In a way, I was disappointed, but only because I was expecting the focus to be on the coffee note instead of the caramelized patchouli (of which I am more of an interested observer than an actual fan). But if you like A*Men and want something nicer, or more specifically, if you like the idea of A*Men but find it too cloying and brash, Cafe could be a perfect choice.
Last edited by rogalal; 6th May 2010 at 05:08 AM.
Sampling Bond ~ Chinatown today. While I am glad I tried it, I dont think its for me.
Trying out some Diesel Fuel For Life that I was got (along with Chrome and Hanae Mori) from a Von Maur. It's sweet, which is something I don't mind too much, but there's some woodiness and an anise note that, to me, seems to clash a little bit. The raspberry is able to outdo the lesser parts of this fragrance and make it into something that I truly would wear regularly.
I do though, feel that it's marketing is gimmicky and a little over the top "hey teenagers, this gets you laid!".
Silver Mountain Water by Creed
Today, I’ve been wearing Neil Morris Hologram.
It kicked off with some really unapologetic fruit notes. Officially, they’re listed as yuzu and cassis, but it smelled to me more like some sort of combination of peach, apples, and cherries, lightly dusted with sweet spices, possibly including that specific cinnamony clovey mix that always reminds me of Christmas candles. Actually, the whole top reminded me of a candle store, not so much because of the mix of notes, but because it had that faint but distinct smell you get from high concentrations of essential oils (I don’t know what does this – maybe someone here knows?).
Given time, a little tinge of green developed behind the fruit notes, which eventually revealed itself as a nice headshop patchouli. This fruity patchouli combo made up most of Hologram, fading slowly from mostly fruit with patchouli in the background to mostly a vanilla patchouli with the lingering fruit combining cleverly to smell a bit like warm blueberry jam with a pat of butter.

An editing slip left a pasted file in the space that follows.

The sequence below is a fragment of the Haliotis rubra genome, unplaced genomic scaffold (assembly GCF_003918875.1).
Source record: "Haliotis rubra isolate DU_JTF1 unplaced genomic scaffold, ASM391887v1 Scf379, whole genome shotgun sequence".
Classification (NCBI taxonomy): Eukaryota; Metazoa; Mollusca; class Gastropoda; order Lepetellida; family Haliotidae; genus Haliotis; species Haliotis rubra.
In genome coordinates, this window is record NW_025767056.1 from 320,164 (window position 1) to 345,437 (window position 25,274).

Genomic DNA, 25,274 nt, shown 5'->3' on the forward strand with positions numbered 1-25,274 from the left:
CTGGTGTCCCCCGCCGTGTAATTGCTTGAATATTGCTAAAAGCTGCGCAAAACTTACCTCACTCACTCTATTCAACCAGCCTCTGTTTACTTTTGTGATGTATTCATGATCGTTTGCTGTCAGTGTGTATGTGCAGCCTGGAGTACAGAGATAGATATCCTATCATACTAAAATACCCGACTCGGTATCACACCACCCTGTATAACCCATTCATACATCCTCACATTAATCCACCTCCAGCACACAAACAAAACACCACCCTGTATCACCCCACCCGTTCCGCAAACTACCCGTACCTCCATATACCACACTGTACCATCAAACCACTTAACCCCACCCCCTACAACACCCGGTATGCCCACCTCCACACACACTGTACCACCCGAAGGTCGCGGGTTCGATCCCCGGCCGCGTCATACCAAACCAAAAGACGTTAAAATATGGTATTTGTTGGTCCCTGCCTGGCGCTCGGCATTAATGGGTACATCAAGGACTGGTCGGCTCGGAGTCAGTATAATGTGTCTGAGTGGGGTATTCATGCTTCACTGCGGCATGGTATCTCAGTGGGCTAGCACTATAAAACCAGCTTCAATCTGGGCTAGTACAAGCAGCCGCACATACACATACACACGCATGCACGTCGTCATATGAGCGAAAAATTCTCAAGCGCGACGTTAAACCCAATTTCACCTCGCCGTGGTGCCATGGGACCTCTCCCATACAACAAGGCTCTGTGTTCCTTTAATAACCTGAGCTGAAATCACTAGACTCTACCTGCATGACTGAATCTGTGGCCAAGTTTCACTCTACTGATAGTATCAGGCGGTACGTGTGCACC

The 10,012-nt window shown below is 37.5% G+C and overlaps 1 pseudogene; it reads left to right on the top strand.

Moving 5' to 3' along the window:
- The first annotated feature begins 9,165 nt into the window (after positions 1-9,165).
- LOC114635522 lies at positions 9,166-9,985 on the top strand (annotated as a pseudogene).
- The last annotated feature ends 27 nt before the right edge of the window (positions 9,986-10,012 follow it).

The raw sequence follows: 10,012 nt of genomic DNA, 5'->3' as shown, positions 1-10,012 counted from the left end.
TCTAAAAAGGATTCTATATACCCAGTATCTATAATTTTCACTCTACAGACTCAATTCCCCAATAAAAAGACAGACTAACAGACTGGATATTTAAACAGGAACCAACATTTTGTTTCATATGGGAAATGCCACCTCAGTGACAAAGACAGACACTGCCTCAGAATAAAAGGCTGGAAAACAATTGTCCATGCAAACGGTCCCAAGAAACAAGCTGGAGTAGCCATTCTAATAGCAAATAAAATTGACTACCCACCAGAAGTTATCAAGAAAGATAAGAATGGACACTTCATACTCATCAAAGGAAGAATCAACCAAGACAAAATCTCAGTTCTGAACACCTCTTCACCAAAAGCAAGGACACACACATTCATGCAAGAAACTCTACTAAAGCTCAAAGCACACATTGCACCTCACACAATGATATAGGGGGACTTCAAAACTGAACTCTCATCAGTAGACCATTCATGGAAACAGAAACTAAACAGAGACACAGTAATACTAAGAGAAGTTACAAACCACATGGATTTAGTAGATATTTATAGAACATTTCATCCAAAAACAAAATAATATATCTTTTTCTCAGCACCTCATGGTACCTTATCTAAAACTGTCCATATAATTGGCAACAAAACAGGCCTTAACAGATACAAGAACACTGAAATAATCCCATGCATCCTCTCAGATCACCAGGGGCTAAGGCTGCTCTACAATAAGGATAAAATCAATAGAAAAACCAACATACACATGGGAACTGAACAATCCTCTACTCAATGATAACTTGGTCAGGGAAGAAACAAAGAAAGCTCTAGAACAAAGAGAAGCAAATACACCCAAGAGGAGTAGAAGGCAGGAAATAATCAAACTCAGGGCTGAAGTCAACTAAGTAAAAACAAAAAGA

In the end, I don’t think Hologram is really for me. Its high concentration of essential oils makes it a bit richer and thicker than I feel comfortable wearing when it’s such a sweet fruity scent, and I’m just not a huge patchouli fan. But these are just personal quibbles - if you’re looking for a unique fruity scent that has the girly charm of a fruity floral without the lame corporate predictability and thin watered-down cheapness, I’d definitely suggest a sniff.
I woke up in a confident mood so I gave Montale's Aoud Lime a (blind) full-wearing today:
Do any of you try and "guess" what a fragrance is going to smell like before you get around to it? I am always off the mark but it is fun to do, just the same.
Well, there's a first time for everything.
I came in expecting an interpretation of oud in keeping with the other Montale Aouds I have sampled--Black, White, Royal--but dry, green, and slightly sour. And that's exactly what I got. The oud seems more legible, less adorned here than in the others; perhaps to its detriment, as I found the drydown complex without being compelling.
Strong stuff and well-made as always but yeah, 'they are who we thought they were.' I am going to try this again in autumn and see if it moves me.
Rogalal, I'm honored something I wrote led you to sample Kenzo Power yourself. It's interesting that you also thought they treaded gender lines with Power. It is certainly an interesting fragrance, and one that I will enjoy wearing occasionally.
As has become my routine on Saturdays, when I am around the house with just myself and the kids, I sample fragrances. Today was:
Chanel Allure Homme Edition Blanche
This one has been on my test list for a while, and I'm not sure why I put it off so long. First of all I haven't been able to find a tester. The department stores around me seem to carry the full Chanel line for women, but only a couple for men. Second of all, I've tried the original Allure Homme, Allure Homme Sport, and Allure Homme Sport Cologne; and while they were all nice, none of them suited my tastes. They were all too "heavy" and "warm". Third, I have seen Edition Blanche described as Lemon Cream Pie, which is something I love to eat, but not necessarily something I want to smell like. I'm not a big fan of gourmands.